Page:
As a bit of a follow up to a recent post, I found this article to be spot on.
“Although practices such as yoga and meditation can be beneficial, workers have to feel like it’s okay to take an hour out of their day to do them. “If you, as an individual employee, want to take a mental-health day, but the culture of the organization is not supportive of that, and there’s fear of retribution or backlash, then it’s hard for an individual employee to exercise that benefit,” Nicole Mason, the president of the Institute for Women’s Policy Research, says. Yoga hour is great, she adds, but child-care credits and flexible or reduced working hours would be even better.
Instead of providing stress-reduction workshops, Pfeffer told me via email, “employers should reorganize the work environment to, as much as possible, prevent stress. We have come to see stress and burnout as some inevitable condition of work—but they are not. We can design jobs and work environments to reduce them, and then we would not need to try and remedy the problems work causes in the first place.””
I think the headline really speaks for the entire article. We can get all the self-care tips in the world, do yoga on the regular, eat well, and everything else, but if we work in a place that regularly requires 60 hour work weeks, ridiculous deadlines, and doesn’t really give us some control over work that we enjoy, that’s still going to be a recipe for burnout.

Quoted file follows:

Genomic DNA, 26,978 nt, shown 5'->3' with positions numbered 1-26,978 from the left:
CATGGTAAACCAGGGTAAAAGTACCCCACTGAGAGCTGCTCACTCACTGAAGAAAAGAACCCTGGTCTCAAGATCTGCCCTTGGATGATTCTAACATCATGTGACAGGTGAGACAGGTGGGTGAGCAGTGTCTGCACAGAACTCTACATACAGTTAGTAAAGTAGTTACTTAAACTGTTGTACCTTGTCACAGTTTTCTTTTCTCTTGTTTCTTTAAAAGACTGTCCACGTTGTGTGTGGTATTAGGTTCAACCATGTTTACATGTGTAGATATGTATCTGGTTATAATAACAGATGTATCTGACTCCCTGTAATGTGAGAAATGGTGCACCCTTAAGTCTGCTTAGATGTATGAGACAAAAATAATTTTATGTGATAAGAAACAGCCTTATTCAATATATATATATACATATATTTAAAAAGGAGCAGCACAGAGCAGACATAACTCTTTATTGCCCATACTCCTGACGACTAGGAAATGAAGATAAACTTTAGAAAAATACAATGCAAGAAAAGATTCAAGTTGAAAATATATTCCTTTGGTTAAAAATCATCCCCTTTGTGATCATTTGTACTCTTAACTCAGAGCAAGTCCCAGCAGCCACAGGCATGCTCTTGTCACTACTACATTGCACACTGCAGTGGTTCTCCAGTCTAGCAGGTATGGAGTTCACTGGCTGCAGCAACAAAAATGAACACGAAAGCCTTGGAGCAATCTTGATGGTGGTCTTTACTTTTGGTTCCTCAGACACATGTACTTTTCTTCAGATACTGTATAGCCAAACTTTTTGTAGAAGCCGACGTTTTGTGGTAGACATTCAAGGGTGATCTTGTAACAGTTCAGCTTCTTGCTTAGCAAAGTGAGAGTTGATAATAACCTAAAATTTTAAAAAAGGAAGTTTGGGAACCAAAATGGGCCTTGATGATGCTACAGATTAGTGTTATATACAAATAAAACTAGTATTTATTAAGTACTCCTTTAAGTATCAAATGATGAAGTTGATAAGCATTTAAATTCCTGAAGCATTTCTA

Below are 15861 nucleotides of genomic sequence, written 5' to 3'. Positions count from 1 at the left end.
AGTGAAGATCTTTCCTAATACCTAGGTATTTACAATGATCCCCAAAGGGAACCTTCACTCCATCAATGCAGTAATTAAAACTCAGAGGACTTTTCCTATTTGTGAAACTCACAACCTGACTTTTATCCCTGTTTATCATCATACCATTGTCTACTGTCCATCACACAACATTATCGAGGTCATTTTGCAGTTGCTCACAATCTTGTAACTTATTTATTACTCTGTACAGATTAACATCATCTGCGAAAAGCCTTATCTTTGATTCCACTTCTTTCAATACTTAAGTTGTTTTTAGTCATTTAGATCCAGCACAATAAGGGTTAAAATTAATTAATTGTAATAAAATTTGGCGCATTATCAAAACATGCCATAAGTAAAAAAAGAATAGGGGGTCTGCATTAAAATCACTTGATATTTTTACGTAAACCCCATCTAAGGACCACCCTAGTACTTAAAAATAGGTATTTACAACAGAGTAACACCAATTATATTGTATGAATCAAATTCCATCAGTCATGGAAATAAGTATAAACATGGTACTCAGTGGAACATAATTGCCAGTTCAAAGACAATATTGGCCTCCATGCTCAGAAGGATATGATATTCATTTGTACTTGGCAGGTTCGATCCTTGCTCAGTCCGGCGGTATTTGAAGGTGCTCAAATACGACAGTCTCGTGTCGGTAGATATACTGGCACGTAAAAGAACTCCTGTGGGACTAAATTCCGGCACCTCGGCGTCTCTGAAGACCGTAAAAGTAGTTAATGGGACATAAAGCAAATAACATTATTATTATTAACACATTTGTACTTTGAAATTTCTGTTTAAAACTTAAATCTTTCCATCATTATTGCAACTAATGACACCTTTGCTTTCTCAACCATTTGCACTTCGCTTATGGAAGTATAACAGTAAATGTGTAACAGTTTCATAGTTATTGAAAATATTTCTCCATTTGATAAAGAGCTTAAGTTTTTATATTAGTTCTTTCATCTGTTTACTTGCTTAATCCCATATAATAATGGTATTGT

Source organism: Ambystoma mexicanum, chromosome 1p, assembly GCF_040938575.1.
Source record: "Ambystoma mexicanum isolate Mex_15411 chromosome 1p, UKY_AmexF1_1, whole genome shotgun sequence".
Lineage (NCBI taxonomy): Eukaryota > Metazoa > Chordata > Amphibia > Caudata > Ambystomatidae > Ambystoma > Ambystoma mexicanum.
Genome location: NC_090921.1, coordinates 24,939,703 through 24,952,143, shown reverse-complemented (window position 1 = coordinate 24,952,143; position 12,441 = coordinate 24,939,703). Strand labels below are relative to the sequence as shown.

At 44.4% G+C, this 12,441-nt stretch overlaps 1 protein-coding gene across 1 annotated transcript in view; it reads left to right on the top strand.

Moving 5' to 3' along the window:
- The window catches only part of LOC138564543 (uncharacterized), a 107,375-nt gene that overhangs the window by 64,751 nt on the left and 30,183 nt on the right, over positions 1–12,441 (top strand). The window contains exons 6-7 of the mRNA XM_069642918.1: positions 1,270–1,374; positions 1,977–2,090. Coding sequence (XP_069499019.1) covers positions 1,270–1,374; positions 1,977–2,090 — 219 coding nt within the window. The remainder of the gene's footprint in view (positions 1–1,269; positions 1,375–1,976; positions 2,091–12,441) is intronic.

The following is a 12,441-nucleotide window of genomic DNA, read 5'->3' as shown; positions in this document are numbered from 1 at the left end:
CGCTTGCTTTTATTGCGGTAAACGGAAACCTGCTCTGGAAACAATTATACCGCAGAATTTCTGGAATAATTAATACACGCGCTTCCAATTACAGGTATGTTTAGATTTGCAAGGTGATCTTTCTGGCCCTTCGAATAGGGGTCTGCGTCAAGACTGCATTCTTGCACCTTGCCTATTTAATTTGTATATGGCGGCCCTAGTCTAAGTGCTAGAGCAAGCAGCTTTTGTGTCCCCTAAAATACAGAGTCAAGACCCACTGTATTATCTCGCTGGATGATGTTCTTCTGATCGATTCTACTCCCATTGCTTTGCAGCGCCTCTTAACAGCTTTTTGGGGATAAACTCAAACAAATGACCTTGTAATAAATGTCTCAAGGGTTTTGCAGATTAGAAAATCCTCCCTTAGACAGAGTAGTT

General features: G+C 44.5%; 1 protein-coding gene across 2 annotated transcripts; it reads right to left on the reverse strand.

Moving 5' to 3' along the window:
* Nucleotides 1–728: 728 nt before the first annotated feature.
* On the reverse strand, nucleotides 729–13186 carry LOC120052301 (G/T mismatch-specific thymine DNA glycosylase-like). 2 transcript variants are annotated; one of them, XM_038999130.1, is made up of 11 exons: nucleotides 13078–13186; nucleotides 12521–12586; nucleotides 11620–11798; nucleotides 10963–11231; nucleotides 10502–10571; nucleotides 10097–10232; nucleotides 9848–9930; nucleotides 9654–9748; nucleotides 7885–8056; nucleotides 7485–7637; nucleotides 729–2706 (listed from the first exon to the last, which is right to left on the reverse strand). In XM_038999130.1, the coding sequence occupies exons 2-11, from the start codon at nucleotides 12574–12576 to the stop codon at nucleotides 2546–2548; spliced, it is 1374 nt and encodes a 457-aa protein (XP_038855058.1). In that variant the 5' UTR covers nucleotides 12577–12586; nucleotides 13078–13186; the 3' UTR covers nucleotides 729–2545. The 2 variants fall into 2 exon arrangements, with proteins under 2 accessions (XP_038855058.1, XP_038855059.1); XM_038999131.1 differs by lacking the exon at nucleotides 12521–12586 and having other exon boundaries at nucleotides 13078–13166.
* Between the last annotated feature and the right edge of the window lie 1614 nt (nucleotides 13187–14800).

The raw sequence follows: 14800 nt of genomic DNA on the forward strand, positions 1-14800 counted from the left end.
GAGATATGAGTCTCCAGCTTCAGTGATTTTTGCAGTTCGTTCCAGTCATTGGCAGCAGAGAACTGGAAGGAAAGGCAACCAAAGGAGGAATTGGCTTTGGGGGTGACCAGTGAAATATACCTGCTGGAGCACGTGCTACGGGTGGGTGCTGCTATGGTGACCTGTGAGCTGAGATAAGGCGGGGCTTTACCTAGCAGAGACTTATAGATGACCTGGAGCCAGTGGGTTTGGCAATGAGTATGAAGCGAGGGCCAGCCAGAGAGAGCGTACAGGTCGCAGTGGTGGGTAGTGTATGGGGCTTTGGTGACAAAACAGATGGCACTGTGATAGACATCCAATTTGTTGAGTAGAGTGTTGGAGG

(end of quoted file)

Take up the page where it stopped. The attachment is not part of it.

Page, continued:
If you have any employees that report to you, go read the article and consider what it is that you are doing with your own workplace. Are they headed for burnout? Do you care enough to make changes to avoid that? Or is that “just the way it is” in your industry? If it is, ask yourself why it’s that way? Is there actually a legitimate reason for it? Or are you just so engrained in it that you can’t imagine rethinking the way your industry works?